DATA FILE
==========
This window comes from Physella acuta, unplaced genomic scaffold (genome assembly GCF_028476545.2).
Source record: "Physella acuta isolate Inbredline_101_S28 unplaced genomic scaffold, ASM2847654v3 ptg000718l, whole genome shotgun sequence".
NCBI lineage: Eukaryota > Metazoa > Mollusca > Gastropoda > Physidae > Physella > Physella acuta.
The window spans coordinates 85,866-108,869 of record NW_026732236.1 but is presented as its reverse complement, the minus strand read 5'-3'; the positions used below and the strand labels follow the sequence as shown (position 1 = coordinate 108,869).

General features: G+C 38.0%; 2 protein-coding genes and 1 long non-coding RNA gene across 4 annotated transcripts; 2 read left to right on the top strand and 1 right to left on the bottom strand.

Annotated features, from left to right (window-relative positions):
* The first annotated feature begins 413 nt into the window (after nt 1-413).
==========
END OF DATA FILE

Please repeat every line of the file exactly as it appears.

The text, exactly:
This window comes from Physella acuta, unplaced genomic scaffold (genome assembly GCF_028476545.2).
Source record: "Physella acuta isolate Inbredline_101_S28 unplaced genomic scaffold, ASM2847654v3 ptg000718l, whole genome shotgun sequence".
NCBI lineage: Eukaryota > Metazoa > Mollusca > Gastropoda > Physidae > Physella > Physella acuta.
The window spans coordinates 85,866-108,869 of record NW_026732236.1 but is presented as its reverse complement, the minus strand read 5'-3'; the positions used below and the strand labels follow the sequence as shown (position 1 = coordinate 108,869).

General features: G+C 38.0%; 2 protein-coding genes and 1 long non-coding RNA gene across 4 annotated transcripts; 2 read left to right on the top strand and 1 right to left on the bottom strand.

Annotated features, from left to right (window-relative positions):
* The first annotated feature begins 413 nt into the window (after nt 1-413).